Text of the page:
When subtracting long numbers where there are several places where you have to borrow, most people borrow as they go along. For example
When you borrow from the tens to get enough ones to take away 8 ones you get
Next we go to the ten's place where we also have to borrow or regroup.
When we go to the hundred's place, in this example, we need to borrow or regroup again.
Finally, in the thousand's place we don't need to borrow.
That is the way most people use the standard algorithm. But some people do all of their borrowing or regrouping before they do any subtracting. When you look at the problem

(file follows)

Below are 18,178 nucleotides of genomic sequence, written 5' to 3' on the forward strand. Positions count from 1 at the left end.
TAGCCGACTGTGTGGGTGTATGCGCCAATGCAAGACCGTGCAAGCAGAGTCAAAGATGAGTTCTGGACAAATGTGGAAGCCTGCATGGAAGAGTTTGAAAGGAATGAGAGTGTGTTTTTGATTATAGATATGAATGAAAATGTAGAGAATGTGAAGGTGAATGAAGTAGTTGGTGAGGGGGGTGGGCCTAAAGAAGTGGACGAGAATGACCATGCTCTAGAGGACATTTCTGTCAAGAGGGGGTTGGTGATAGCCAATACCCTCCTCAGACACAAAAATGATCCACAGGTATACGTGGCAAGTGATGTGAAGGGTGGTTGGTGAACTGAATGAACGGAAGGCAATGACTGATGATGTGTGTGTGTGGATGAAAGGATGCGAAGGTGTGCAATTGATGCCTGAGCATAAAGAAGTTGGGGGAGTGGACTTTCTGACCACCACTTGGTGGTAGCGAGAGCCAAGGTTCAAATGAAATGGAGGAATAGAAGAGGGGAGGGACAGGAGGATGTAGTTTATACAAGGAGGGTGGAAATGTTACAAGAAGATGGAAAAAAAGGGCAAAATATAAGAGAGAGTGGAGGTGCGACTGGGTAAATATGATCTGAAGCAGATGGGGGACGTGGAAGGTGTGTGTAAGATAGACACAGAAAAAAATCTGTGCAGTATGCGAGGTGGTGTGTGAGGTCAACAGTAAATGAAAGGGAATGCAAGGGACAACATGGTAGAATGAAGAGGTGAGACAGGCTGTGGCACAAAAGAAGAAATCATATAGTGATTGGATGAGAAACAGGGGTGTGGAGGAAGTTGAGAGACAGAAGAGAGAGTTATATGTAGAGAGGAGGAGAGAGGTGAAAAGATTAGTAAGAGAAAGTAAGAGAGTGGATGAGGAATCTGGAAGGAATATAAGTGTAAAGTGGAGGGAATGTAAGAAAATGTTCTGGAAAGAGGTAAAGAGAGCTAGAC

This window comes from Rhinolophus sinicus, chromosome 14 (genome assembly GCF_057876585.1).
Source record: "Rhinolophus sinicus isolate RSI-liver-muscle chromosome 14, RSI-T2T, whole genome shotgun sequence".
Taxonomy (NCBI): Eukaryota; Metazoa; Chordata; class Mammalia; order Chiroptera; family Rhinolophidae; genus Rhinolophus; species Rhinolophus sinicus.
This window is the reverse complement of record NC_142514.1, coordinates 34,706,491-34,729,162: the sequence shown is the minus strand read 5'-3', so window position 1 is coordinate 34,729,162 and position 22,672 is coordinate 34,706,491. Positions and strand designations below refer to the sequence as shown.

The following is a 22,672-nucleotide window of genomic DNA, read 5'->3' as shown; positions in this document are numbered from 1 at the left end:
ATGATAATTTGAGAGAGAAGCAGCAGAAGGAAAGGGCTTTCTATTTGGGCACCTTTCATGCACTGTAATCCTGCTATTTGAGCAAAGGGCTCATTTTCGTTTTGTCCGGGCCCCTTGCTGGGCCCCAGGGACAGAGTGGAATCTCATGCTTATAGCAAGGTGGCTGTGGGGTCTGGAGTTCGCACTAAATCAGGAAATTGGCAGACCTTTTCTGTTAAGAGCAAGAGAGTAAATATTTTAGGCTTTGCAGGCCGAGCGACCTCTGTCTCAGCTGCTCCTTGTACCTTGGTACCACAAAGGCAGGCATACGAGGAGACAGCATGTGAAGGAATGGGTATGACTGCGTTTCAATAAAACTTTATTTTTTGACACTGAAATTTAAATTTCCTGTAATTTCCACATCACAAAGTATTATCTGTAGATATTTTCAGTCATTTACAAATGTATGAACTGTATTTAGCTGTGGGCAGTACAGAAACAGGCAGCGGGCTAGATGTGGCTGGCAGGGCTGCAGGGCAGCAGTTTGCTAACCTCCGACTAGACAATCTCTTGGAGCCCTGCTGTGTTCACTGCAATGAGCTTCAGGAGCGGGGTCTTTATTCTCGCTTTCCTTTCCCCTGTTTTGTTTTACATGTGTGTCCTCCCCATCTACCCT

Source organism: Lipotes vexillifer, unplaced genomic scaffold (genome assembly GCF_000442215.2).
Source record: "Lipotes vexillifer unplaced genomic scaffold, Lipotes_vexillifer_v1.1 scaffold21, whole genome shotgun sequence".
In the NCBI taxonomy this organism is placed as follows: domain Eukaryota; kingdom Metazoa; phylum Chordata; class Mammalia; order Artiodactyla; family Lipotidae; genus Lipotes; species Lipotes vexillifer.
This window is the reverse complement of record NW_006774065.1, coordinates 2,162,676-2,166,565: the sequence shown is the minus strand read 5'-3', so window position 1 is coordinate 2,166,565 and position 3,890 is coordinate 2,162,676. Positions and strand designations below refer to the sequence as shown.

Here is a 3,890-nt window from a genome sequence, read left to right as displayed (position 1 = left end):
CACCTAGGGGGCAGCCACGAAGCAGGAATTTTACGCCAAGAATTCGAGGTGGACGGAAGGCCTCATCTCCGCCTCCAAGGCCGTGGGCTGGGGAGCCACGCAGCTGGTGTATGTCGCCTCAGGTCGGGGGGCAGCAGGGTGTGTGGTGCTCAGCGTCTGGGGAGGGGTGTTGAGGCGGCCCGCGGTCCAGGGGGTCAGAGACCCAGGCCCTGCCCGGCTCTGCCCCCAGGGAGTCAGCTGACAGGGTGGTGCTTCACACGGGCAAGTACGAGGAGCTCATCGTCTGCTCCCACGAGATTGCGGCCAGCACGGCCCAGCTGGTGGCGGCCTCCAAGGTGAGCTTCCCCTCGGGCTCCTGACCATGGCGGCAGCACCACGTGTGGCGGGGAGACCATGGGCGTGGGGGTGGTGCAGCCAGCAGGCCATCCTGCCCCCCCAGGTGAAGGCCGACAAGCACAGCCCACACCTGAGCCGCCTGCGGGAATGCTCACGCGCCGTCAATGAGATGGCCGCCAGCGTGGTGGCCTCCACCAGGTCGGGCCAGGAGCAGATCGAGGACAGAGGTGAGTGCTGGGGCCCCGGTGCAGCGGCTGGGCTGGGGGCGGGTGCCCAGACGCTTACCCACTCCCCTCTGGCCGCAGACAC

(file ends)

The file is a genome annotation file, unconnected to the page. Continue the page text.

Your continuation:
you can see that you are going to need to borrow ones from the ten's place
At this point you can see that you are going to need to borrow tens from the hundred's place.
And now you can see that you are going to need to borrow hundreds from the thousand's place.
A nice thing about this method is that, while you will need to do the regrouping from right to left, after you have gotten the regrouping together, you can do the subtraction either from right to left as in the standard algorithm or from left to right. The advantage of algorithms that allow you to procede from left to right is that if you are going to do a subtraction to see if you have overdrawn your bank account, you are probably more interested in how many thousands of dollars you have than in the number which appears in the one's place which is the first thing you find with standard right to left algorithms.